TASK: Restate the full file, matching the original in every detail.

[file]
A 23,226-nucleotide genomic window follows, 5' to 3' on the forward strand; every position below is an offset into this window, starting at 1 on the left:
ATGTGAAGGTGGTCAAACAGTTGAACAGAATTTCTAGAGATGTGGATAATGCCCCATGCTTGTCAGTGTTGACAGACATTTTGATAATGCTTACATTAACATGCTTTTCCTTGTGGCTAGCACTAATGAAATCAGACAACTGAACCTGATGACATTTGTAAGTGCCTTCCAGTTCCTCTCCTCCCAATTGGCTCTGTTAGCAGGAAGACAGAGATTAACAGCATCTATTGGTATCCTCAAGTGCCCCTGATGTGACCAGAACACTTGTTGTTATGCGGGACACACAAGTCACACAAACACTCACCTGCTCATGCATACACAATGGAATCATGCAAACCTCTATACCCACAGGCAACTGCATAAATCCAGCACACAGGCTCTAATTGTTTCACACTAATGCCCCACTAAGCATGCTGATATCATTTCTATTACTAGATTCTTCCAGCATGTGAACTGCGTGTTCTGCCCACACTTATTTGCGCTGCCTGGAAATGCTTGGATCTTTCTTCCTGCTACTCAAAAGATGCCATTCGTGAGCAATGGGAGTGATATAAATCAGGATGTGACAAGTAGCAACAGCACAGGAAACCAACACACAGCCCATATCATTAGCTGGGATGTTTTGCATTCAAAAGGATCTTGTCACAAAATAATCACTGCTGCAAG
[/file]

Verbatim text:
A 23,226-nucleotide genomic window follows, 5' to 3' on the forward strand; every position below is an offset into this window, starting at 1 on the left:
ATGTGAAGGTGGTCAAACAGTTGAACAGAATTTCTAGAGATGTGGATAATGCCCCATGCTTGTCAGTGTTGACAGACATTTTGATAATGCTTACATTAACATGCTTTTCCTTGTGGCTAGCACTAATGAAATCAGACAACTGAACCTGATGACATTTGTAAGTGCCTTCCAGTTCCTCTCCTCCCAATTGGCTCTGTTAGCAGGAAGACAGAGATTAACAGCATCTATTGGTATCCTCAAGTGCCCCTGATGTGACCAGAACACTTGTTGTTATGCGGGACACACAAGTCACACAAACACTCACCTGCTCATGCATACACAATGGAATCATGCAAACCTCTATACCCACAGGCAACTGCATAAATCCAGCACACAGGCTCTAATTGTTTCACACTAATGCCCCACTAAGCATGCTGATATCATTTCTATTACTAGATTCTTCCAGCATGTGAACTGCGTGTTCTGCCCACACTTATTTGCGCTGCCTGGAAATGCTTGGATCTTTCTTCCTGCTACTCAAAAGATGCCATTCGTGAGCAATGGGAGTGATATAAATCAGGATGTGACAAGTAGCAACAGCACAGGAAACCAACACACAGCCCATATCATTAGCTGGGATGTTTTGCATTCAAAAGGATCTTGTCACAAAATAATCACTGCTGCAAG